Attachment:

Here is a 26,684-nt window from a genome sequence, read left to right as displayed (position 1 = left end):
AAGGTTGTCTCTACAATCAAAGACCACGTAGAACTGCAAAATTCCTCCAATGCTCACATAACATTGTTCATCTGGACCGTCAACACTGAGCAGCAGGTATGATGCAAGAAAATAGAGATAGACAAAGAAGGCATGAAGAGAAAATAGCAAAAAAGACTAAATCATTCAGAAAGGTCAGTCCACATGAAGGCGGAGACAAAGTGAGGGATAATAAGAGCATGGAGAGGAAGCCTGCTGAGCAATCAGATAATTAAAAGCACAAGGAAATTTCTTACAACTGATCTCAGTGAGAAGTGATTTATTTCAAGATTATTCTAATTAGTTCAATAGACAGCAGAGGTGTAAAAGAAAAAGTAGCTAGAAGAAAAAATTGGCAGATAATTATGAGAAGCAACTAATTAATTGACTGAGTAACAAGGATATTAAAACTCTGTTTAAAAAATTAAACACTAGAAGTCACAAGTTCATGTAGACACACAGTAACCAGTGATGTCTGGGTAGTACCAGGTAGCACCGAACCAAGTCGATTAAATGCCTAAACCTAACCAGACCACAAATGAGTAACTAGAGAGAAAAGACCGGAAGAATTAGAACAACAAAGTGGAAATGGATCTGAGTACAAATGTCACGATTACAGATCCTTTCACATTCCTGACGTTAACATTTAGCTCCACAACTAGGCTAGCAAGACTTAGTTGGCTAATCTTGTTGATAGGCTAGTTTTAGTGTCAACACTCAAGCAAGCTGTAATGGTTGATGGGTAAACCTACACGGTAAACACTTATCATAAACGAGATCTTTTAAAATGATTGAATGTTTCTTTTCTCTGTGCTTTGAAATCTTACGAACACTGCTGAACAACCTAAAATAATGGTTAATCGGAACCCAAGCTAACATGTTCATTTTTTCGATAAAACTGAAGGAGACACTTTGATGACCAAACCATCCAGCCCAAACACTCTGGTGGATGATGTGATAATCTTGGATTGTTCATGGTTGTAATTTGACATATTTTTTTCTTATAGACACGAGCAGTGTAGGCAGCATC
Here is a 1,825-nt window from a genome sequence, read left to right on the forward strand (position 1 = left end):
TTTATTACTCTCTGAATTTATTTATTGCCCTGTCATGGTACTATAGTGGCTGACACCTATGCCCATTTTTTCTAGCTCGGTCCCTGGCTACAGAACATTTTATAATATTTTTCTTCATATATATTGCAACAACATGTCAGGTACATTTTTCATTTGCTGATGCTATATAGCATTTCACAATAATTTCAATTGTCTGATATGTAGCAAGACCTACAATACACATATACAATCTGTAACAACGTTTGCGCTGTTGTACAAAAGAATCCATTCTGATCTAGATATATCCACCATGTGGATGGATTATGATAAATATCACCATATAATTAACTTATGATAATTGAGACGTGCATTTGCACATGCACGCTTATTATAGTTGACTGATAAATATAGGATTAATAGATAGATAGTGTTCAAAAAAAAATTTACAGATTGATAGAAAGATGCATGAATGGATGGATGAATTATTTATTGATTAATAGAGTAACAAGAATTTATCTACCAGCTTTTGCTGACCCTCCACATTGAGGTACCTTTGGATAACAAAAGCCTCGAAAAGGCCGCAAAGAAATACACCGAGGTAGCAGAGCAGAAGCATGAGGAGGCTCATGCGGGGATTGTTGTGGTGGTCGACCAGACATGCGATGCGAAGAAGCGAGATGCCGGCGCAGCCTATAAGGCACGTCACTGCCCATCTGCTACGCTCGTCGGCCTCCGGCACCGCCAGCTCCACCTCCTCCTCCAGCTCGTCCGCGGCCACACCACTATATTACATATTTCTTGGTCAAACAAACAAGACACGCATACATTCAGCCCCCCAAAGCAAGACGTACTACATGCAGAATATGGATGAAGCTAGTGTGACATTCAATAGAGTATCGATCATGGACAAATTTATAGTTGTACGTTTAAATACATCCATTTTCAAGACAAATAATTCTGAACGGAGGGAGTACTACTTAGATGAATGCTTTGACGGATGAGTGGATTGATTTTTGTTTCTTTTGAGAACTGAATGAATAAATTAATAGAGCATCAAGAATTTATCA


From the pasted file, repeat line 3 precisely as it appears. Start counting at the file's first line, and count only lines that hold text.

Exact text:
Here is a 1,825-nt window from a genome sequence, read left to right on the forward strand (position 1 = left end):